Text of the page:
How I went from zero to overclocking in 30 minutes – If you think overclocking is something that only hardcore PC enthusiasts can get into, think again. At Computex in Taipei last week I got the chance to try overclocking Intel’s latest processor, the 10-core Broadwell-E chip, and it was a lot of fun.
How to fill out and sign digital documents on Android – You can sign your life away right on your phone with these finger- and stylus-friendly apps.
A list of all the Google Now voice commands – What can you do with your voice on your Android phone? More than you know!
Flag’s new app offers free, ad-supported photo prints, no shipping fees required – A new application called Flag has launched on the App Store, promising user free photo prints that are actually free – no shipping or handling charges, no credit card required. This is possible because these photo prints will be ad-supported – that is, businesses pay to advertise on the back of the photo. Effectively, it’s an ad that people will never throw away. The startup has already lined up over 1,500 paying advertisers to get its app off the ground, including VISA and Squarespace, among others.
Netflix Resets Passwords Following LinkedIn, Myspace Breaches – Netflix sent password resets to those who used their Netflix password on LinkedIn, Tumblr, or MySpace
Facebook Patches Messenger Bug – Attackers could have inserted malicious links into chats to spread malware, among other possibilities.
British security firm hacks Mitsubishi Outlander via mobile app, Wi-Fi – Hacking a car might sound like a silly term that some fearmonger would use to get you all worked up about nothing, but it’s actually a bit scary. Pen Test Partners LLP found that the Outlander PHEV used an interesting method of connecting the car to an owner’s mobile phone. Whereas many mobile apps use the internet as an intermediary between phone and car, Mitsubishi offers a direct connection via Wi-Fi. Add in a weak factory password, and unscrupulous nerds can access the vehicle’s settings.
Six Tips to Avoid Cyber Crooks This Summer – Summer is almost here – the weather is pleasant, and summer vacation is project #1 for millions of us as we slip into a lower gear. As you pack your suitcase this season, remember crooks are always on the lookout. We compiled six tips to help keep your information safe this summer.
How to configure your Chromebook for ultimate security – Chrome OS is already tops at security, but with a few extra tweaks you can ensure the gates are even more secure.
How to Avoid the Microsoft Tech Support Scam – If you receive a phone call from someone claiming to be with Microsoft Support, Windows Helpdesk, Microsoft Tech Support or any other Microsoft partner, your scammer radar should beep right away. The caller will most likely tell you that your PC or other device is infected with a virus and that Microsoft or company X can help you solve the problem. The key point is this: Neither Microsoft nor its partners make unsolicited phone calls about computer security or software fixes. The caller is a scammer.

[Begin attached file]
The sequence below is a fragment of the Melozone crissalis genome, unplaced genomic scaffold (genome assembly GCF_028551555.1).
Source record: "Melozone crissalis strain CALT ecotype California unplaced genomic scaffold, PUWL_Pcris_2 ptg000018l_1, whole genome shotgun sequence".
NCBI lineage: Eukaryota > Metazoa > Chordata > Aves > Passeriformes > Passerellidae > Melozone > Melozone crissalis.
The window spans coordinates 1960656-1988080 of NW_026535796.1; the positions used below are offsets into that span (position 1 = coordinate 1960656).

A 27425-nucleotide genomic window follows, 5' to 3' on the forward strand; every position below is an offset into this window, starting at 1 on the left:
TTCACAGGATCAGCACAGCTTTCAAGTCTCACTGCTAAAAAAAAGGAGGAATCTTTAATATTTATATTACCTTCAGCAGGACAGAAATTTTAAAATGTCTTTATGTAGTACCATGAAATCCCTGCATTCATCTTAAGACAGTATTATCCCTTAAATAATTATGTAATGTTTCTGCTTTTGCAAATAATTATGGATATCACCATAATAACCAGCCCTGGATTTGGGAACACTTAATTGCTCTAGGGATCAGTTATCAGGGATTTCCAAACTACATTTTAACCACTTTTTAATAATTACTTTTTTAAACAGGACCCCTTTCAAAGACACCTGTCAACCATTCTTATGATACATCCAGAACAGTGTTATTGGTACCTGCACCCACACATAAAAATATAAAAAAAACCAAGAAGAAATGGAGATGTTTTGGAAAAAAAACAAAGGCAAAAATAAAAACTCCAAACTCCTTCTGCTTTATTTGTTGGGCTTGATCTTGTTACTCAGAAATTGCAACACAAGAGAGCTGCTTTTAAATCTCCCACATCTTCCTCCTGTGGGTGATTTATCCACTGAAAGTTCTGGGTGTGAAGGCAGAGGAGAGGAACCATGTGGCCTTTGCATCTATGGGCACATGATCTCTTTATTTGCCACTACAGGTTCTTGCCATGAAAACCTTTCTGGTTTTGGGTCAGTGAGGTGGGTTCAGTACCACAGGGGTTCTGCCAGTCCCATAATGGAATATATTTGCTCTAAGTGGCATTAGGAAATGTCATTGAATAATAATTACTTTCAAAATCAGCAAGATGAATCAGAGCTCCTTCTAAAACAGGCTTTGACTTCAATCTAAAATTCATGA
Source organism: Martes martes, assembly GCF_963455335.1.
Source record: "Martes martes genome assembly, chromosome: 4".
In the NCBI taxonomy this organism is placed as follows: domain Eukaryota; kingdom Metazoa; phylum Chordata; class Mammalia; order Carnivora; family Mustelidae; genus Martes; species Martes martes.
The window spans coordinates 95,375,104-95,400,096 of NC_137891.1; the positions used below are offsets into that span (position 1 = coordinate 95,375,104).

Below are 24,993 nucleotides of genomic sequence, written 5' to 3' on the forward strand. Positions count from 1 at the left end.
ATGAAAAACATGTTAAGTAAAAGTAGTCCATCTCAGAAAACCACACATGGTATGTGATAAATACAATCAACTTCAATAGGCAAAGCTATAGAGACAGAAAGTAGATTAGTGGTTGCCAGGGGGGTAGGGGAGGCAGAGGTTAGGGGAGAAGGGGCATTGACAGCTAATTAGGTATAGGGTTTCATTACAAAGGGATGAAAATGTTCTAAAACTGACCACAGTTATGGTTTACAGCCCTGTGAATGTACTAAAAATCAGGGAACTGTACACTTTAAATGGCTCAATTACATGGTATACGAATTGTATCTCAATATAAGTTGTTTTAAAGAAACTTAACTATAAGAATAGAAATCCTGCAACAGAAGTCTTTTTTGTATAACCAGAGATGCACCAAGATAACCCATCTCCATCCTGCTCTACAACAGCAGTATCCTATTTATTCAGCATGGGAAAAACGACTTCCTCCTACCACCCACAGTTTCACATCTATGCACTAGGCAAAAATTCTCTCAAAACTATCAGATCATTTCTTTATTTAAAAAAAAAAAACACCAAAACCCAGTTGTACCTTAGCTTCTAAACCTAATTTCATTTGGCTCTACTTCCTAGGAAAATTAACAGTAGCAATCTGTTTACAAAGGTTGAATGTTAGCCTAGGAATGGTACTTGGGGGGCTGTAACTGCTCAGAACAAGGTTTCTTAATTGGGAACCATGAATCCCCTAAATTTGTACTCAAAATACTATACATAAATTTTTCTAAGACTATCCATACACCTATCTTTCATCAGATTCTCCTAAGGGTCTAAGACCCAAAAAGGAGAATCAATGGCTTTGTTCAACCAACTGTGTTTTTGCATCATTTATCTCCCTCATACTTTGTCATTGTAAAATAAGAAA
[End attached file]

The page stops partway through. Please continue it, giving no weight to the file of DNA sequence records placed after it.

Check your BITS, because deleting malware might not be enough – Rogue Windows Background Intelligent Transfer Service jobs can linger after malware clean-up and re-infect systems.
5 ways to stop spam from invading your email – Your email client (the local program or cloud-based service you use to access and send email) almost certainly filters spam, moving suspicious messages to a separate folder. But it’s not perfect. Some spam tricks the filter and ends up in your inbox. And some legitimate messages, called false positives, end up in the spam folder. While we can’t remove these errors entirely, we can reduce them.
Verizon to bid $3B for Yahoo’s core Internet business – Verizon Communications will be bidding US$3 billion for the Internet assets of ailing Yahoo, according to a newspaper report.
Yahoo trying to sweeten sales pot with patent portfolio – The web pioneer hopes to raise $1 billion with sale of about 3,000 patents, including some for core search technology, sources tell The Wall Street Journal.
Doubling down: Amazon investing $3 billion in India – As Indians increasingly move to e-commerce to do their shopping, Amazon is giving domestic companies a big reason to worry. Company CEO Jeff Bezos on Tuesday announced that his company will be investing an additional $3 billion in India. This takes Amazon’s total investment in the country to $5 billion. India’s e-commerce space continues to grow, and is estimated by Morgan Stanley Research to be worth $119 billion by 2020. Bezos said that Amazon India’s performance is “surpassing even our most ambitious planned milestones.”
Apple might get an exception to sell in India after all – Apple’s persistence in negotiations with the Indian government might finally be paying off and it soon might have the fairy tale ending it’s dreaming of for a local Apple Store in India. An anonymous source talking to the Times of India claims that the government might be willing to waive the “30 percent rule” in Apple’s favor for two to three years in order to give Apple the chance to comply with the law and sell locally sourced goods by the time that grace period is over.